In the Pre-Qin time, pursuing “Dao” was the main task in the scholarship of most of the ancient Chinese philosophers, while the Ancient Greek philosophers considered pursuing “Truth” as their ultimate goal. While the “Dao” in ancient Chinese texts and the “Truth” in ancient Greek philosophic literature do share or cross-cover certain connotations, there are subtle and important differences between the two comparable philosophic concepts. These differences have deep and profound impact on the later development of Chinese and Western philosophy (...)
    Remove from this list   Download  
    Translate
     
     
    Export citation  
     
    Bookmark  
  13. added 2011-08-16
    Questioning Dao: Skepticism, Mysticism, and Ethics in the Zhuangzi.Eric Sean Nelson - 2008 - International Journal of the Asian Philosophical Association 1:5-19.
    Remove from this list   Download  
    Translate
     
     
    Export citation  
     
    Bookmark   2 citations  
  14. added 2011-07-07
    Qing (情) and Emotion in Early Chinese Thought.Brian Bruya - 2001 - Ming Qing Yanjiu 2001:151-176.
    In a 1967 article, A. C. Graham made the claim that 情 qing should never be translated as "emotions" in rendering early Chinese texts into English. Over time, sophisticated translators and interpreters have taken this advice to heart, and qing has come to be interpreted as "the facts" or "what is genuine in one." In these English terms all sense of interrelationality is gone, leaving us with a wooden, objective stasis. But we also know, again partly through the work of (...)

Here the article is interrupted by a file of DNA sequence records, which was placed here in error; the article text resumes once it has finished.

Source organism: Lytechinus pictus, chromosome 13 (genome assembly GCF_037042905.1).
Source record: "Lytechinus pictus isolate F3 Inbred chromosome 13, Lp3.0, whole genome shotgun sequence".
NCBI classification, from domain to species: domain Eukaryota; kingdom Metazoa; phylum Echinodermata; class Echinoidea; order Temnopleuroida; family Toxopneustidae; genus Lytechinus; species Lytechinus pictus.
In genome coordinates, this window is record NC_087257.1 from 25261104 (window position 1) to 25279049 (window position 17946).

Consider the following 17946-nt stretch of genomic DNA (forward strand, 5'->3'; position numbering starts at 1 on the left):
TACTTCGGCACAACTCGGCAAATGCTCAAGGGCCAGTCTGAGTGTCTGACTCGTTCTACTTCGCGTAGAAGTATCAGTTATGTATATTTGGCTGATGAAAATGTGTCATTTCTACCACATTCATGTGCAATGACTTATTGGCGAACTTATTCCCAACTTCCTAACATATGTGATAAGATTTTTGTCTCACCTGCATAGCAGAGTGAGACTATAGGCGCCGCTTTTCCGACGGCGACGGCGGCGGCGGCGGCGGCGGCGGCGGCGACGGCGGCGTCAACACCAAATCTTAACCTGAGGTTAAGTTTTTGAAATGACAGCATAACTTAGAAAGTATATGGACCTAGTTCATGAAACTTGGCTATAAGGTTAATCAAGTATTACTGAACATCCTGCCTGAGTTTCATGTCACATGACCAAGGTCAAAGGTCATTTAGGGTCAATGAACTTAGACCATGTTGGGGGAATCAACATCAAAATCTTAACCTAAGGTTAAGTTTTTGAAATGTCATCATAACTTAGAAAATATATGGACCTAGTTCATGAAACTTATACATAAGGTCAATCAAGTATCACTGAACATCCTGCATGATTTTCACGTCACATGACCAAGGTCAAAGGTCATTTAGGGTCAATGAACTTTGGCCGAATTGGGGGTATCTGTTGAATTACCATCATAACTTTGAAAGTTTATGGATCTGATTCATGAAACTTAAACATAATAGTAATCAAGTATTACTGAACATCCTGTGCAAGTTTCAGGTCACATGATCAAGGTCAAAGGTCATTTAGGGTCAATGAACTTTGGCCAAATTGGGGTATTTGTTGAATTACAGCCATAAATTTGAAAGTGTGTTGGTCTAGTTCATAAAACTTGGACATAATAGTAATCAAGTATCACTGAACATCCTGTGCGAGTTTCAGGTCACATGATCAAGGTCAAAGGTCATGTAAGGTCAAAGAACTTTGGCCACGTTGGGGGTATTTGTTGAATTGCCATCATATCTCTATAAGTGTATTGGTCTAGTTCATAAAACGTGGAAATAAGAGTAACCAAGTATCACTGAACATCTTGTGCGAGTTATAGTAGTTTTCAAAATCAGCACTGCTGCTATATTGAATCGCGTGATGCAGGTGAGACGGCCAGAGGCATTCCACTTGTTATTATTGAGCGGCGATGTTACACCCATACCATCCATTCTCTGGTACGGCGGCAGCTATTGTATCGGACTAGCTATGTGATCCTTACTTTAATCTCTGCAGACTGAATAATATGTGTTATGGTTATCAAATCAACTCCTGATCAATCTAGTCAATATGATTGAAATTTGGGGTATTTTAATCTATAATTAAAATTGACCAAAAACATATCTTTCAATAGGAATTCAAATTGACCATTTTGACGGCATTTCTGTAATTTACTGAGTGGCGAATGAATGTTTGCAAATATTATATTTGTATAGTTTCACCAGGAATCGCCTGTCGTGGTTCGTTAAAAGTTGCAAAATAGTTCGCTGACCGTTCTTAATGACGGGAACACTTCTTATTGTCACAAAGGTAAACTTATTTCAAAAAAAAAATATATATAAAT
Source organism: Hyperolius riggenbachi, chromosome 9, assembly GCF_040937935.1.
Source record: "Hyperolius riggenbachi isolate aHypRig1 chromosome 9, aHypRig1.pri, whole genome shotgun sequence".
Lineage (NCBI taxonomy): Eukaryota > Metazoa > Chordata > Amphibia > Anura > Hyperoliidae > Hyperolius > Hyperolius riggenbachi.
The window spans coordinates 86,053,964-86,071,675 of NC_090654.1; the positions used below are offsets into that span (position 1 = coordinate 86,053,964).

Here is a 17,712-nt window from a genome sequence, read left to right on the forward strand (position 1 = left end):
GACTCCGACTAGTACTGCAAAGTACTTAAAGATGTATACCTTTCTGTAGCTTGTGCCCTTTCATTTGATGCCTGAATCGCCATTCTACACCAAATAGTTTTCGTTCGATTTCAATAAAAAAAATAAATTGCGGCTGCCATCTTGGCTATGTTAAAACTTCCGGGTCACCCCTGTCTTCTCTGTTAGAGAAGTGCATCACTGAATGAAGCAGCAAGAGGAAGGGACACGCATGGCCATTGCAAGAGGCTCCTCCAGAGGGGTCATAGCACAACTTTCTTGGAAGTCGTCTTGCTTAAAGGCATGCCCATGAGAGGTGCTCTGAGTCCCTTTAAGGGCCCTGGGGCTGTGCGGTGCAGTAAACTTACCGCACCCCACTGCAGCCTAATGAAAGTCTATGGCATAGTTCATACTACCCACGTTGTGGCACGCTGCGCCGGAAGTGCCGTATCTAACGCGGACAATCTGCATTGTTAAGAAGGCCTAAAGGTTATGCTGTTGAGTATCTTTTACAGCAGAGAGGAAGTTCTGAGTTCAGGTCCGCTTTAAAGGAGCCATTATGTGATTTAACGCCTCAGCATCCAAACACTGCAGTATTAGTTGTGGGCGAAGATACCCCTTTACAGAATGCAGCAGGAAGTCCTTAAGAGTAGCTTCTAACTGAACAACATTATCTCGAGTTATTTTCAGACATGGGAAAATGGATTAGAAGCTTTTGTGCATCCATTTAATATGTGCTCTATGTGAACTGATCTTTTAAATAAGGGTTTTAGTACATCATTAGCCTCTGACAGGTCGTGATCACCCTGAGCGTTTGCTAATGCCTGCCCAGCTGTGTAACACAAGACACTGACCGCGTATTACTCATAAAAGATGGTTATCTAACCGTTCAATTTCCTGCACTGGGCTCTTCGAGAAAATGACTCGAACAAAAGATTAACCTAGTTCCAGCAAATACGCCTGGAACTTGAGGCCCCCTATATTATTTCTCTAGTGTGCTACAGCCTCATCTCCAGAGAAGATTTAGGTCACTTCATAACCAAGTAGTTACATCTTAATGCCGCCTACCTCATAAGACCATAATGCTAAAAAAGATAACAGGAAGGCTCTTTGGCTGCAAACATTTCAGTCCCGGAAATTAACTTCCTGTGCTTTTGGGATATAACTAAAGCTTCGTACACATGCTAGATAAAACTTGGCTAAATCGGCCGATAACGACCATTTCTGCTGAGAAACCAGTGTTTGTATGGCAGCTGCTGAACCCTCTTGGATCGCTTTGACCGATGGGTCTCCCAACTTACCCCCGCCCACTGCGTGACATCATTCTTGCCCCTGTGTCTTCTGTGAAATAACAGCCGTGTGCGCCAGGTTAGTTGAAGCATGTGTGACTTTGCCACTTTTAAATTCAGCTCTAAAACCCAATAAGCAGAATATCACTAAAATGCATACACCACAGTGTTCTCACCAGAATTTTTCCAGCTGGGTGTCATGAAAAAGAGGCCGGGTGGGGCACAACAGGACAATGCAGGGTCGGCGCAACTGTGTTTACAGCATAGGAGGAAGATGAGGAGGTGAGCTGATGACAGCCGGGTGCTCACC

Remove from this list   Download  
    Translate
     
     
    Export citation  
     
    Bookmark   5 citations  
  15. added 2011-06-12
    Zhu Xi’s Spiritual Practice as the Basis of His Central Philosophical Concepts.Joseph A. Adler - 2008 - Dao: A Journal of Comparative Philosophy 7 (1):57-79.
    The argument is that (1) the spiritual crisis that Zhu Xi discussed with Zhang Shi 張栻 (1133–1180) and the other “gentlemen of Hunan” from about 1167 to 1169, which was resolved by an understanding of what we might call the interpenetration of the mind’s stillness and activity (dong-jing 動靜) or equilibrium and harmony (zhong-he 中和), (2) led directly to his realization that Zhou Dunyi’s thought provided a cosmological basis for that resolution, and (3) this in turn led Zhu Xi to (...)
    Remove from this list   Download  
     
    Export citation  
     
    Bookmark   1 citation  
  16. added 2011-06-12
    On the Question of Relativism in the Chuang-Tzu.Robert E. Allinson - 1989 - Philosophy East and West 39 (1):13-26.
    This article offers a meta-analysis of contemporary approaches aimed at resolving the internal, relativistic-non-relativistic tension within the text of the Chuang-Tzu. In the first section, the four most commonly applied approaches are unpacked and evaluated, ranging from relativistic approaches such as hard relativism and soft relativism, to approaches that acknowledge both relativism and non-relativism, as well as others which acknowledge neither of the two perspectives (relativism and non-relativism). After demonstrating the immanent difficulties these four types of approaches encounter, the latter (...)
    Remove from this list   Download  
     
    Export citation  
     
    Bookmark   3 citations